I remember hearing that we, as a society, are distrustful. The person telling me this said it was partly because when we were kids our parents promised us something (like a chocolate bar) if we did something (like clean our room). Then, the promising parent hopes that we (a) clean our room, and (b) forget that they promised a chocolate bar.
We didn’t forget, though. Multiply that times a hundred, maybe a thousand, and we lose trust in authority. We lose trust in promises. We love our parents (usually), but we just don’t trust when they say they are going to do this, achieve that, or that we’ll take that big, fun family vacation. This loss of trust carries over to teachers and bosses, even spouses. It’s sad, but we are conditioned to trust.
When I heard this I vowed to not promise my kids anything. I know that might seem extreme, but I’ve loved not having any promises. I don’t want to have my kids say, as I’m tucking them into bed (well, I don’t do that anymore, but I did for years), “Dad, you promised we would go to the park today! Can we go now??”
Instead of promises, I just did my best to actually do things, and not put off rewards or outcomes based on how I was feeling. I was no longer obligated to keeping my promises (because I didn’t make any) that I might have made when I had more money, or hope, or energy.
I’m NOT saying that you shouldn’t ever make promises. I’m just saying that this worked well for me. My point is not whether or not you make promises, it is that we have an opportunity to help our employees increase trust in who we are, what we say, and how we act and react.
You build trust when you deliver on what you said you would deliver on. When you commit to a new program or system at work, put significant effort and support into it. This is tricky because you definitely need to listen to your team, get feedback, and adjust or pivot. But don’t start a new thing and then after a couple of weeks, after the honeymoon period has faded, just forget about it, only to start another program. I’ve seen this in different organizations I’ve worked at. The unintended consequence is that your team eventually believes that every new program will die after two or three weeks. Why invest their time in something that you won’t support?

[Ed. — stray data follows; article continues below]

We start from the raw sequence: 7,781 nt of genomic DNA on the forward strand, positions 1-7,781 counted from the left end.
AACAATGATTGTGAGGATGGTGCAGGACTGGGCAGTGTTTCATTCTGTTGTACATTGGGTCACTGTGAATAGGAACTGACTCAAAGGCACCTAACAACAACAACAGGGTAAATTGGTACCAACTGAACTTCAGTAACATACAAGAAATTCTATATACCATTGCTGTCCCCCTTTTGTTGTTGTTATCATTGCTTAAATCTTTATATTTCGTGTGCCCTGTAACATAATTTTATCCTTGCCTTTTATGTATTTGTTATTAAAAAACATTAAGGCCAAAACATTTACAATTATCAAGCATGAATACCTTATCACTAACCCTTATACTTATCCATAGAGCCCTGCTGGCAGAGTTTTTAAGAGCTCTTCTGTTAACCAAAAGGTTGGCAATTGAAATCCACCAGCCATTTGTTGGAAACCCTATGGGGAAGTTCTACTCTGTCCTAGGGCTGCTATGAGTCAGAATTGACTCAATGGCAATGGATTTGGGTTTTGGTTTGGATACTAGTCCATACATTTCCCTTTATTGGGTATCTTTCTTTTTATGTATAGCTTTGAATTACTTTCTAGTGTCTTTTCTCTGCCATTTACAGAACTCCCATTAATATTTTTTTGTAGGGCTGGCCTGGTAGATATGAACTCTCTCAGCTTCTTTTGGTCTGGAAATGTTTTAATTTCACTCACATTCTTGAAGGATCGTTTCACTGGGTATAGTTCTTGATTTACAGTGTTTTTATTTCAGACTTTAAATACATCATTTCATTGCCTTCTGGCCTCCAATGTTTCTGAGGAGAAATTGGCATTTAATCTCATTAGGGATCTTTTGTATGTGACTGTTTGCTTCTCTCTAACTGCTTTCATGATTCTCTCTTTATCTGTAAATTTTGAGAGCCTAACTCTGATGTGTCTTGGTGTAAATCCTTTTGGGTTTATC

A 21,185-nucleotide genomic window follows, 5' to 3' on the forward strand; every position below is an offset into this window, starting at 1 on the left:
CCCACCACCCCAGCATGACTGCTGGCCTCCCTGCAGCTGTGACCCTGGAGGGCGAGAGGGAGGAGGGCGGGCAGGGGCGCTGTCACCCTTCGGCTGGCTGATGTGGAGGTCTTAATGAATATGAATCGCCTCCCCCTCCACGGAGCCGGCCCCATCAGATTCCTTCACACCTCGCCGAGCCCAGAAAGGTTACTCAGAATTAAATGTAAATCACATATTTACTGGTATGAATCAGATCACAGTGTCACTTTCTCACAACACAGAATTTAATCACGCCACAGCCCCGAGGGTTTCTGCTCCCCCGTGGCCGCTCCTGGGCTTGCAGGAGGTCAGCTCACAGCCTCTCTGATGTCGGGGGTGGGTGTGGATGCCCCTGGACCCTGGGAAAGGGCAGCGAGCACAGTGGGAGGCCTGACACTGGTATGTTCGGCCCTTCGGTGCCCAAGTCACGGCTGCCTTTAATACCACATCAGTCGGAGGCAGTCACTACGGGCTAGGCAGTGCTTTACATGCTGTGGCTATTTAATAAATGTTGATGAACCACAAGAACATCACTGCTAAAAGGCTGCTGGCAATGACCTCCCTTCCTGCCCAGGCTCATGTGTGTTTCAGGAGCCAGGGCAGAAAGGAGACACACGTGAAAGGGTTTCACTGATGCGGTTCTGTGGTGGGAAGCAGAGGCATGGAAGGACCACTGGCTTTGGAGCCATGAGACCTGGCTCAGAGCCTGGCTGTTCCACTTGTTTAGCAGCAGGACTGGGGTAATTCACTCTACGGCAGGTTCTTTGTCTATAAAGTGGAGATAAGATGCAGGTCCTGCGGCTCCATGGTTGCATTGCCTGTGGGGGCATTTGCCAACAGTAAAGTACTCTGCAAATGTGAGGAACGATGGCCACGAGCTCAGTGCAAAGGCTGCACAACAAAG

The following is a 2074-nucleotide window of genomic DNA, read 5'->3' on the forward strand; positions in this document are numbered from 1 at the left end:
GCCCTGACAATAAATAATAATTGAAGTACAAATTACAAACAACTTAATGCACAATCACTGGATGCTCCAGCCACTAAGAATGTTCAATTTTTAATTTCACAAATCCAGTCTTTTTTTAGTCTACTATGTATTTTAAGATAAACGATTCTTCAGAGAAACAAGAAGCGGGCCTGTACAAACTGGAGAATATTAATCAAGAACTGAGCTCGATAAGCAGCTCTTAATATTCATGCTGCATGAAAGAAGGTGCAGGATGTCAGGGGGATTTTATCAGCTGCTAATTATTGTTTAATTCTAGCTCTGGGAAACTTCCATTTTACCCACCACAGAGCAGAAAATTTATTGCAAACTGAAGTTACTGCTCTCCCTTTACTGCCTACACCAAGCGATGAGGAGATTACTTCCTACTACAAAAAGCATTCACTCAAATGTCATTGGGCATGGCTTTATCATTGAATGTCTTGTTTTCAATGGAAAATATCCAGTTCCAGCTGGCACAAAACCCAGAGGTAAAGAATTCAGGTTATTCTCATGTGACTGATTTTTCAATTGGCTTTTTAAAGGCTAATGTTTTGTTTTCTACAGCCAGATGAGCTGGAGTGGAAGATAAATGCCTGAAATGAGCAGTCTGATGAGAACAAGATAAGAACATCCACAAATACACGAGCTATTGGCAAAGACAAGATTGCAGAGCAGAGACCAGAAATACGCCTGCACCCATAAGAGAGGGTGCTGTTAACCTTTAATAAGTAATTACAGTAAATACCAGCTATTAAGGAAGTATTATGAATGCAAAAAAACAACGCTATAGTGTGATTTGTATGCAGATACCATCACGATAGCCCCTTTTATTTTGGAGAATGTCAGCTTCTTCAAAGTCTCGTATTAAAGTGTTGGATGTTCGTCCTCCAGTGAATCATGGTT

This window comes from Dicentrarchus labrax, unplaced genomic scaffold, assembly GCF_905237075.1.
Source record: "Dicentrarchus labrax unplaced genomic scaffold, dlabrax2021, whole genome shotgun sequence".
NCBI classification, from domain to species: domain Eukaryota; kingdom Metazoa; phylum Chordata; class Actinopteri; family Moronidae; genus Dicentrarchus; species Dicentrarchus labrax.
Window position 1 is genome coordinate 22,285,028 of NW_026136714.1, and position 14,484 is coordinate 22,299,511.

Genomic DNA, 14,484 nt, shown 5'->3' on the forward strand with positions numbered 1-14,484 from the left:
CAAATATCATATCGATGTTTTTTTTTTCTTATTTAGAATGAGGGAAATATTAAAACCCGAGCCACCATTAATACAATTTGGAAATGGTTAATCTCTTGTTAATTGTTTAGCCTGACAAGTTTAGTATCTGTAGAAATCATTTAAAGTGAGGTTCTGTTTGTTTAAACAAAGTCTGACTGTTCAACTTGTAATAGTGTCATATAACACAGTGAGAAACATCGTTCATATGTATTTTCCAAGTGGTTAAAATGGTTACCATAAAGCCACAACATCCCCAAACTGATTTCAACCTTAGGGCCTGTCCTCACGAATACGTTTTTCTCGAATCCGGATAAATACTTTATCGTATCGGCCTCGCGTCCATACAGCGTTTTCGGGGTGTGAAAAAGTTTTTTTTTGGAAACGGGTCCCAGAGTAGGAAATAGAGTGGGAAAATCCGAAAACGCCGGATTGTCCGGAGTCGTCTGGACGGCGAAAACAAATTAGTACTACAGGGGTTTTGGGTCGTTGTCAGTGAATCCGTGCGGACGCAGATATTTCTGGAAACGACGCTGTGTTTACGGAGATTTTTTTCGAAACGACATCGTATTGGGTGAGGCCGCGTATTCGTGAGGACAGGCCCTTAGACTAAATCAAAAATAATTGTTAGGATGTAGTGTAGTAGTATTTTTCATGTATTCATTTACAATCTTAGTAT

The trust fades. Their confidence in your leadership and management erodes. And this, of course, impacts the culture.
I never want to overhear any of my team say, “Yeah, right!” about something I’m excited about, thinking that, just like other programs, I’ll soon abandon it. I’d rather I overhear “Jason said we’re going to do this, and so I know it’s going to be successful.”
This culture of trust happens when leadership intentionally chooses the right systems and programs, which requires research and analysis. Then, when launching you see their commitment to get through any wrinkles and get the system up and running the way they think it should. They stick through the hard parts. Finally, they integrate it into other parts of the organization, so it’s not just this after-thought, but it becomes a part of everything they do.
Look, I don’t want to give our competition any hints on how to run a successful incentives system, but a big part of your rewards program’s success (or failure) is in the paragraphs above. We know that features and tools and reports are important… we’ve heard that from plenty of people we talk to who are moving away from other incentives programs. But even with the best program out there, when leadership is not fully behind your rewards program it is likely doomed.
When we bring on new customers we talk about this, and other things, that help make the incentives program more successful. There are a lot of factors that could impact success, and we work hard to create a program for your organization that lasts for years and years.
Want to talk to us about your incentives program, and how to make it better? We’d love to chat.